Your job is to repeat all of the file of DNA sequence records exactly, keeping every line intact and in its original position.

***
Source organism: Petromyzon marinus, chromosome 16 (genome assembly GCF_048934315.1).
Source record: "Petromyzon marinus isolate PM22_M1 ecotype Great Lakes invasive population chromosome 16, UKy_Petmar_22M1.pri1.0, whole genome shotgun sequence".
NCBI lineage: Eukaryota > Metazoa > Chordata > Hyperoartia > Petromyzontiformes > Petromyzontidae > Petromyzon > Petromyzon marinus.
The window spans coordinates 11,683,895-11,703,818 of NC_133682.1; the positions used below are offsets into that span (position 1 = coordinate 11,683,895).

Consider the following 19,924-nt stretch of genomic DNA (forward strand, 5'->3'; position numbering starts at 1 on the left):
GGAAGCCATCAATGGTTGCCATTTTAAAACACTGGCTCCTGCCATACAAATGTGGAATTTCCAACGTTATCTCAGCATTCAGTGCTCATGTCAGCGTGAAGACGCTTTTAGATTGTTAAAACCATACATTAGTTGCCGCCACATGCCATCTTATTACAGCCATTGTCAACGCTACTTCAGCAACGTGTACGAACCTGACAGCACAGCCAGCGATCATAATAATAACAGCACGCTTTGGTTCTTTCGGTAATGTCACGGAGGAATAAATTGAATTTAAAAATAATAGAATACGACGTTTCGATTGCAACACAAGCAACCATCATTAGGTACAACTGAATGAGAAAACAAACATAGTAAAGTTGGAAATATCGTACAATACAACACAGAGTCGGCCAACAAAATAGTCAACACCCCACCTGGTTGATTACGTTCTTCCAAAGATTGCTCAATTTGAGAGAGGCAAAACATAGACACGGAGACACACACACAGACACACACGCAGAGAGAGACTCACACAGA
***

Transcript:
Source organism: Petromyzon marinus, chromosome 16 (genome assembly GCF_048934315.1).
Source record: "Petromyzon marinus isolate PM22_M1 ecotype Great Lakes invasive population chromosome 16, UKy_Petmar_22M1.pri1.0, whole genome shotgun sequence".
NCBI lineage: Eukaryota > Metazoa > Chordata > Hyperoartia > Petromyzontiformes > Petromyzontidae > Petromyzon > Petromyzon marinus.
The window spans coordinates 11,683,895-11,703,818 of NC_133682.1; the positions used below are offsets into that span (position 1 = coordinate 11,683,895).

Consider the following 19,924-nt stretch of genomic DNA (forward strand, 5'->3'; position numbering starts at 1 on the left):
GGAAGCCATCAATGGTTGCCATTTTAAAACACTGGCTCCTGCCATACAAATGTGGAATTTCCAACGTTATCTCAGCATTCAGTGCTCATGTCAGCGTGAAGACGCTTTTAGATTGTTAAAACCATACATTAGTTGCCGCCACATGCCATCTTATTACAGCCATTGTCAACGCTACTTCAGCAACGTGTACGAACCTGACAGCACAGCCAGCGATCATAATAATAACAGCACGCTTTGGTTCTTTCGGTAATGTCACGGAGGAATAAATTGAATTTAAAAATAATAGAATACGACGTTTCGATTGCAACACAAGCAACCATCATTAGGTACAACTGAATGAGAAAACAAACATAGTAAAGTTGGAAATATCGTACAATACAACACAGAGTCGGCCAACAAAATAGTCAACACCCCACCTGGTTGATTACGTTCTTCCAAAGATTGCTCAATTTGAGAGAGGCAAAACATAGACACGGAGACACACACACAGACACACACGCAGAGAGAGACTCACACAGA